A serviced apartment in Aberdeen is proving to be a strong property investment option for those looking to enter the hospitality sector, with demand for long-term accommodation driven by the city's business tourism. According to Stephen Gow, chair of the Aberdeen City and Shire Hotels Association, serviced apartments are currently bucking the trend for sporadic growth in the hotel market and the slowing apart-hotel sector nationwide.
A report by PricewaterhouseCoopers revealed that Aberdeen's hotel market is one of the only regional areas to enjoy growth during September, while occupancy is expected to stand at 68 per cent in 2013 for all other areas outside of London. Although this is only a one percentage point decline from 2012 levels, the sector could struggle post-Olympics and Jubilee. The landscape doesn't appear much improved for serviced apartments either, with Savills noting there are just 1.2 units for every 1,000 business visitors in London. However, Aberdeen has been able to break away from the pack, distinguishing itself as a city with unique potential.
The thrust of sector demand in Aberdeen does not come from vacation tourists, although the Marriot is due to open the Courtyard hotel in April 2013 and a potential 150 to 200 room development in Kingswell is set for 2014. "The city still has strong mid-week demand from the business market but outside the city centre occupancy is challenging over the three-day market," Mr Gow explained. "Serviced apartments have grown strongly over the last five years on the back of long-stay demand."
Serviced apartment owners in Aberdeen are enjoying much prosperity as a result of the city's thriving energy market, which has blossomed over the last two years. Since 2010, theprice of a barrel of Brent crude oil has remained consistent and the North Sea has been the recipient of tax breaks, encouraging fuel companies to exploit the area. Lewis Anderson, from Scottish Enterprise's infrastructure team, explained: "Occupier demand remains strong and as a result rents are at an all time high with the highest prime rents outside the south-east of England being achieved.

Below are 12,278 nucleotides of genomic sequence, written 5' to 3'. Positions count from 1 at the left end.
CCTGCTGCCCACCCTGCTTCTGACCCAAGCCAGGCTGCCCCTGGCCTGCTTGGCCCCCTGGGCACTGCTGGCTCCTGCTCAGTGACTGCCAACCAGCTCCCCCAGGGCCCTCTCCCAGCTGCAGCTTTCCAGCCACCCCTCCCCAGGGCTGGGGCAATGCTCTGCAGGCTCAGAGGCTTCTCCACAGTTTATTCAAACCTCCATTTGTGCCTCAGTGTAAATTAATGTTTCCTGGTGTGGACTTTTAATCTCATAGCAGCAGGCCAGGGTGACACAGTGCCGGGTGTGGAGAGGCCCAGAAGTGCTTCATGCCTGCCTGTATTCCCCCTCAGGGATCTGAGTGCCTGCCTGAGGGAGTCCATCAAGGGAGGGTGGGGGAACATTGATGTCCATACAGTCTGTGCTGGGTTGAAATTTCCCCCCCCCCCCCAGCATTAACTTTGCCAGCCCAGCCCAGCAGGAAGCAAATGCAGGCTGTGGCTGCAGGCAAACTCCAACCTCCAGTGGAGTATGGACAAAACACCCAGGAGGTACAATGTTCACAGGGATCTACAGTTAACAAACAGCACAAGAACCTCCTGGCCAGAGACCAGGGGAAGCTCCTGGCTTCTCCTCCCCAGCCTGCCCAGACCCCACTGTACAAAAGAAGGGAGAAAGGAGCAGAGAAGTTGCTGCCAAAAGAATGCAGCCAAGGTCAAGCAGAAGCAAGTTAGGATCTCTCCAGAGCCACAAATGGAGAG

"Any speculative development in the city centre would likely be rewarded with high demand from numerous blue chip covenants that are currently unable to procure existing stock. The out-of-town market will continue to thrive, with both pre-lets and speculative schemes absorbing some of the take-up from occupiers not requiring a city centre location."
With Scottish Enterprise hoping to open further sites in and around Aberdeen in the future, investment opportunities in the serviced apartment sector seem numerous. Already the energy group is advancing a joint venture with Buccleuch Property to create the Aberdeen Energy and Innovation Parks, which will bring yet more business tourists to the city.
These favourable conditions are helping Aberdeen outperform the rest of the country in terms of industry, but serviced apartment investors are warned that competition for property will be fierce, with grade-A stock scarce in the city centre. While this allows individuals to demand high rents, it creates an environment in which prospective owners must act quickly.
Ms Gow stated: "The market is strongly influenced by Aberdeen's position as an energy city with strong training, research and head quarter's operations based locally. Visit Aberdeen - the city's dedicated destination organisation - has recently been formed to continue to develop the city as a leading business and leisure tourism destination."
However, the city is still unlocking other aspects of its tourism potential and luxury hotel investment is also emerging as a hot contender for property investment throughout Scotland. Recent figures have shown that five Scottish cities have ranked in the top ten European cities with the highest hotel occupancy rates. Aberdeen itself has taken the coveted tenth spot, but with money being pumped into the city by industry, it could see itself moving higher up the ranks.
- Thursday 15 November 2012